By Juan Pablo Higaldo, Rutgerd Boelens, and Jeroen Vos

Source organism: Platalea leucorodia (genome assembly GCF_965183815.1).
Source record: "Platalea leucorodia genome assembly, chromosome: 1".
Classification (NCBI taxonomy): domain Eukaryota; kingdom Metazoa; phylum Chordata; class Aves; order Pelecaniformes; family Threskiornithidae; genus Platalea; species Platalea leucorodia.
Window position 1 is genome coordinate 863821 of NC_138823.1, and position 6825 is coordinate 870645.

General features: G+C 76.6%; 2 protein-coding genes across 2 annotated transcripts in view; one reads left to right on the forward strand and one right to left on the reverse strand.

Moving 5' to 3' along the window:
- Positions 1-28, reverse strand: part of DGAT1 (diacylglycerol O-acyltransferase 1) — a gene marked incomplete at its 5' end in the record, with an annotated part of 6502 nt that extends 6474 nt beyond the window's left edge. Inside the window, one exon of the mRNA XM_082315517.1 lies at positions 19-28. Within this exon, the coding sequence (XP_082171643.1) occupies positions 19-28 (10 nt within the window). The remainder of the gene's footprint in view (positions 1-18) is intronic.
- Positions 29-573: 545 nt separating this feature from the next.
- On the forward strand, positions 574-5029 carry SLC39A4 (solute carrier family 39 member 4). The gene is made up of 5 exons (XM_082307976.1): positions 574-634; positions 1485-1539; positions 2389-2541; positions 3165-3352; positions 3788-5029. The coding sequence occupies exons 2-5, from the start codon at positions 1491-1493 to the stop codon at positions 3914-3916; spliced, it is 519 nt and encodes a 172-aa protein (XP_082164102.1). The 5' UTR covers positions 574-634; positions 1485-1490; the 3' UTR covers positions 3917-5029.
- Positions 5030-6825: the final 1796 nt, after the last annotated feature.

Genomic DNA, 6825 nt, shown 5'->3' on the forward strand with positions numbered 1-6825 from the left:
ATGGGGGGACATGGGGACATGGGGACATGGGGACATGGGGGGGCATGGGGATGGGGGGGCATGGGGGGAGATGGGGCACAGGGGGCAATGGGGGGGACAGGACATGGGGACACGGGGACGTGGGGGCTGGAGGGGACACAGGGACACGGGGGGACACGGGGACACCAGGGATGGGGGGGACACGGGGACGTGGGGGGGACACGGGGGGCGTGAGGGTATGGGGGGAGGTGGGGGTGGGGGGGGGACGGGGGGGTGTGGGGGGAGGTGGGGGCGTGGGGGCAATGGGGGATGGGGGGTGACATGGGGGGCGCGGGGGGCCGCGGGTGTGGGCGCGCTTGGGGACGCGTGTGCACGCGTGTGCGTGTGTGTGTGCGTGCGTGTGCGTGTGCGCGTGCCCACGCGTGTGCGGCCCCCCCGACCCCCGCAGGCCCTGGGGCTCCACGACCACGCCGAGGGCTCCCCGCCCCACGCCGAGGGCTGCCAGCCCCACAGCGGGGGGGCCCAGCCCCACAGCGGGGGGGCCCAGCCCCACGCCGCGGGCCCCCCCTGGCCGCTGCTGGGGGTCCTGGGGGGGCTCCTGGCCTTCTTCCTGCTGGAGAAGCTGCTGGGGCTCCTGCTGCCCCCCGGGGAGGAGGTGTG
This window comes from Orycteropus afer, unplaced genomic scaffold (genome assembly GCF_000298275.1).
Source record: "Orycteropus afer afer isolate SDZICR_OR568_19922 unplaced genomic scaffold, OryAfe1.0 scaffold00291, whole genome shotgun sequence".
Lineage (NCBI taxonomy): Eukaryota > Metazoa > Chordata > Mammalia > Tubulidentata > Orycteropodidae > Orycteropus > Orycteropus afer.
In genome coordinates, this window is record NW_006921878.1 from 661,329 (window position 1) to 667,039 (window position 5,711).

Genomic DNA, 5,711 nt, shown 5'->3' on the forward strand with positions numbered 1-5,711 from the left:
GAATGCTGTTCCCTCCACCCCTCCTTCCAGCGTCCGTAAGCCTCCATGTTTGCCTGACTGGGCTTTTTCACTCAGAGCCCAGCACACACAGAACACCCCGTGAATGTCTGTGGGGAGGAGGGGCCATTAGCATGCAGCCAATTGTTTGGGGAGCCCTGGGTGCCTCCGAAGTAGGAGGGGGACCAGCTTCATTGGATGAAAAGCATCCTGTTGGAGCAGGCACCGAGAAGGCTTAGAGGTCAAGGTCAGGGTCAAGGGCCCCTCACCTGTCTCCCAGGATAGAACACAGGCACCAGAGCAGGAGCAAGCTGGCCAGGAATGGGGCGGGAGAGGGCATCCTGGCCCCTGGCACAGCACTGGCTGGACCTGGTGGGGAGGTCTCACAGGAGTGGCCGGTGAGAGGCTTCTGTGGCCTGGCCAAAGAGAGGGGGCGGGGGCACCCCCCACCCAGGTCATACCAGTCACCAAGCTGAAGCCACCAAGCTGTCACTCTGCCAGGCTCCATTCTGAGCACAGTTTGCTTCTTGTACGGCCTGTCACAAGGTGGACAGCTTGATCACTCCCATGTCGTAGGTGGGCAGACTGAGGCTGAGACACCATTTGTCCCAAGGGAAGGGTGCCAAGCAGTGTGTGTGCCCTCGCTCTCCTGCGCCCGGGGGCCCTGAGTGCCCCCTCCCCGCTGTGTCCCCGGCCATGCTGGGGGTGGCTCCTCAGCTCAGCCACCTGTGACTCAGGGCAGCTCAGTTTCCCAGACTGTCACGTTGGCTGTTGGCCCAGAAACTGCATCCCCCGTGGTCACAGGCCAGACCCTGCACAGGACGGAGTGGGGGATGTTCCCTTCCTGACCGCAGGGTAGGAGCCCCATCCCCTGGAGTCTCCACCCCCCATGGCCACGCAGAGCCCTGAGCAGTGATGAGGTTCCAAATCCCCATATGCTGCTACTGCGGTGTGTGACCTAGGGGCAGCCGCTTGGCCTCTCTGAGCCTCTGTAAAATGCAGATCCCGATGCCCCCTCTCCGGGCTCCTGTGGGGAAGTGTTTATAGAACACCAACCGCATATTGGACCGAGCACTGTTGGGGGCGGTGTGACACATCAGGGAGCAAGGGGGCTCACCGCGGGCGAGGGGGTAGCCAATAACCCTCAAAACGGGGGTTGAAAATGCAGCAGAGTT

Set against the background of struggles for territory, livelihood, and dignified existence in Latin America’s neoliberal conjuncture, this paper examines contemporary Andean Indigenous claims for water access and control rights based on historical arguments. In the case of the Acequia Tabacundo irrigation system in the north-Ecuadorian Highlands, the rights claims deployed in peasant-Indigenous struggles are cultural and social hybrids. They are rooted in Indigenous history, but also spawned by centuries of interaction with and defense against colonial and post-colonial frames imposed by the Spanish Empire, modern Ecuadorian State structures and influences of transnational capital. Through these conflicts over Indigenous water rights, authority, and identity, this article illustrates and examines the role of Indigenous accounts of their water histories, striving to reclaim, and govern their water territories in times of booming export-flower water extraction.